Ghana has officially eradicated trachoma, being the first African nation to do so, says the World Health Organization (WHO).
According to the Mayo Clinic’s website, trachoma is a contagious bacterial infection of the eye. Inflamed granulation of the inner surface of the lids often leads to blindness. Early stage symptoms will include a mild itching and irritation to the eyes and eyelids. Progressive stages cause blurry vision or eye pain. Although the disease is common throughout Sub Saharan Africa, it is easily treatable with antibiotics or surgery in later stages.
“It’s been 20 years since the global health community committed to eliminating trachoma worldwide,” says Tedros Adhanom Ghebreyesu, the WHO director-general. “Although there’s more work to do elsewhere, the validation of elimination in Ghana allows another previously heavily-endemic country to celebrate significant success.”
Agatha Aboe is the global trachoma advisor of Sight Savers, a non-government organization (NGO) that is fighting towards complete eradication of the disease. She recently told Scidev.Net that Ghana’s accomplishment is a great relief for people in the North and Upper West regions of the country where over two million were at-risk of contracting the infection.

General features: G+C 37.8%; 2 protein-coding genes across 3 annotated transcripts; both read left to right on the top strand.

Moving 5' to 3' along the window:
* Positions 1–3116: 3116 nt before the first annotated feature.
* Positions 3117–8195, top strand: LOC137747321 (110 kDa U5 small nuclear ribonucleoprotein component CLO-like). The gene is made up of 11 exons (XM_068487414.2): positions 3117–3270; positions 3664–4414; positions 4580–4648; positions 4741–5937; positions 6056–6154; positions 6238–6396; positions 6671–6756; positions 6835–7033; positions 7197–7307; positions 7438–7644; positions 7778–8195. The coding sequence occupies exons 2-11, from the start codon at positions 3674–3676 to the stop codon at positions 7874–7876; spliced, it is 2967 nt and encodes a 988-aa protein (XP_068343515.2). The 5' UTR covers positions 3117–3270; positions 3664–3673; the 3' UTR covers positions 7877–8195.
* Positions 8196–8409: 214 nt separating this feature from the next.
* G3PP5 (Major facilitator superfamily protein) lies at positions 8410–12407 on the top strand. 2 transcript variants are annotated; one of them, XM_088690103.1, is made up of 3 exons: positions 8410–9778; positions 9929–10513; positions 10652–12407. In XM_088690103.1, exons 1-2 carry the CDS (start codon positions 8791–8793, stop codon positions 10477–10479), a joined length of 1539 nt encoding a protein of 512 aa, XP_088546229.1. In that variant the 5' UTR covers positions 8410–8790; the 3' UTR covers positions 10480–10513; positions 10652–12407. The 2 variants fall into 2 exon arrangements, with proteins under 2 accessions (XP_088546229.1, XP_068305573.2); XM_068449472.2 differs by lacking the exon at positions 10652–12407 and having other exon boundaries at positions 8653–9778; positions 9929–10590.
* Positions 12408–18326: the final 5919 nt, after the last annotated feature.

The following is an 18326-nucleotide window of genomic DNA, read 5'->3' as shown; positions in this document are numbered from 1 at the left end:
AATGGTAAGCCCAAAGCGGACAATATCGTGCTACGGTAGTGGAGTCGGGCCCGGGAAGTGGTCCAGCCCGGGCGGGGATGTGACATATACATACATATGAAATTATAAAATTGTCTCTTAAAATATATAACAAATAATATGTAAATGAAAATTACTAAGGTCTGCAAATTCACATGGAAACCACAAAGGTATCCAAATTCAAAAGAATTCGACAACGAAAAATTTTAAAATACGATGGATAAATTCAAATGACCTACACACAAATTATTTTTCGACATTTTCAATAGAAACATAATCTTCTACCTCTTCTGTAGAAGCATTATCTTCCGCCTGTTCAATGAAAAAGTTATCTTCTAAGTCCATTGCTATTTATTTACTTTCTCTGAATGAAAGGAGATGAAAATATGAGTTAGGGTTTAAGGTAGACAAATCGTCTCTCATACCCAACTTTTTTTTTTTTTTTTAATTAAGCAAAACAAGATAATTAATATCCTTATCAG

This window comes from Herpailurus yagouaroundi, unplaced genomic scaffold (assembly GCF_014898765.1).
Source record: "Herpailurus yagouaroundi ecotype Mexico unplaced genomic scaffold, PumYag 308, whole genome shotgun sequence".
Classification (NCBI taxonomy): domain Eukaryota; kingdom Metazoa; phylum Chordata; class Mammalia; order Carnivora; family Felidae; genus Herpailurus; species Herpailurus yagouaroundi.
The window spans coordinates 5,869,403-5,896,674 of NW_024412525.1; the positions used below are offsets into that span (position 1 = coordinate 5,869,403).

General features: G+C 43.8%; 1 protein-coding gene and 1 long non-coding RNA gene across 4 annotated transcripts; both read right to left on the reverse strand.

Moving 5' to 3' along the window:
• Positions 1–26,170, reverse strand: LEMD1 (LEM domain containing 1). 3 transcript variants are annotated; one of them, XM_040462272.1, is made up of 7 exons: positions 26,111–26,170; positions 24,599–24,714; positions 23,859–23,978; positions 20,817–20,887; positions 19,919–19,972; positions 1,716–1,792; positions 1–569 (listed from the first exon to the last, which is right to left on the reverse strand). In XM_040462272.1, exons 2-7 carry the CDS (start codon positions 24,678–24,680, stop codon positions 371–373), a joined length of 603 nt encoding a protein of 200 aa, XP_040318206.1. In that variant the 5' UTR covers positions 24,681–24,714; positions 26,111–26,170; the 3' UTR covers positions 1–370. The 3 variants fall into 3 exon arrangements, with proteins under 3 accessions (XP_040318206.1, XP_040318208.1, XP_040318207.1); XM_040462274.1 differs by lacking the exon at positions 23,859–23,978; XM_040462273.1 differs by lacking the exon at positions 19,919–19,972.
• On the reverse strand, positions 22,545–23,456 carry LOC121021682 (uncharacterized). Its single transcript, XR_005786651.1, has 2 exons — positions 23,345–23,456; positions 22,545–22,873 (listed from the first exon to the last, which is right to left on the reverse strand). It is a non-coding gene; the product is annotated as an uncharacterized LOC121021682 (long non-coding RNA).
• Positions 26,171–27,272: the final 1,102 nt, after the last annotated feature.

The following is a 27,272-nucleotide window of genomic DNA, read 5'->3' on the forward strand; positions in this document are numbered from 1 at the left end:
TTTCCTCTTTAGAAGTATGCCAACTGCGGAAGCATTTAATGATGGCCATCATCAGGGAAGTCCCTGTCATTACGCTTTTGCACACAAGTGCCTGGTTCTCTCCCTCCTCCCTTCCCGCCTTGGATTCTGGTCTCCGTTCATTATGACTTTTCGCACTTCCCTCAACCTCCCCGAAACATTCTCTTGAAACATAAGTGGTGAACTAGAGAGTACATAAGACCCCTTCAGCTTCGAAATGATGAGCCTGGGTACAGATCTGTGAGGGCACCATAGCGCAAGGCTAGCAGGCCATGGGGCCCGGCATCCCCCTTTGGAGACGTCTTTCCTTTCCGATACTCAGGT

Being endemic in more arid regions, places lacking in sufficient road networks are more susceptible.
The disease also adversely affected education and graduation rates because children were too frightened to leave their homes, even for school. Being at school means being in close contact with many people at one time, and trachoma is contracted by direct and indirect contact.
Forty-five-year-old Fusseina Alhassen of Northern Ghana expressed immense happiness when she heard that trachoma is no longer an issue in the country, stating that her nieces and nephews missing out on an education is no longer a fear of hers.
Program manager of Neglected Tropical Diseases Unit, Ghana Health Service, Benjamin Marfo, tells Scidev that the government created a special unit back in 2009. Created in order to fight the disease, its main objective was to perform surgeries on affected individuals, facial and environmental cleanliness, and providing antibiotics to all 37 endemic regions in Northern and Upper West Ghana.
“There must be mass drug administration in case there is an outbreak,” Marfo adds.
Marfo believes that government collaboration with NGOs helped to provide latrines and safe drinking water for at-risk communities. Because of this, he urges countries like Benin, Burkina Faso, Cameroon, Cote d’Ivoire, Eritrea, Uganda and Zimbabwe, which are experiencing a trachoma crisis, to invest in environmental cleanliness and safe drinking water.
Featured Image via Wikimedia Commons.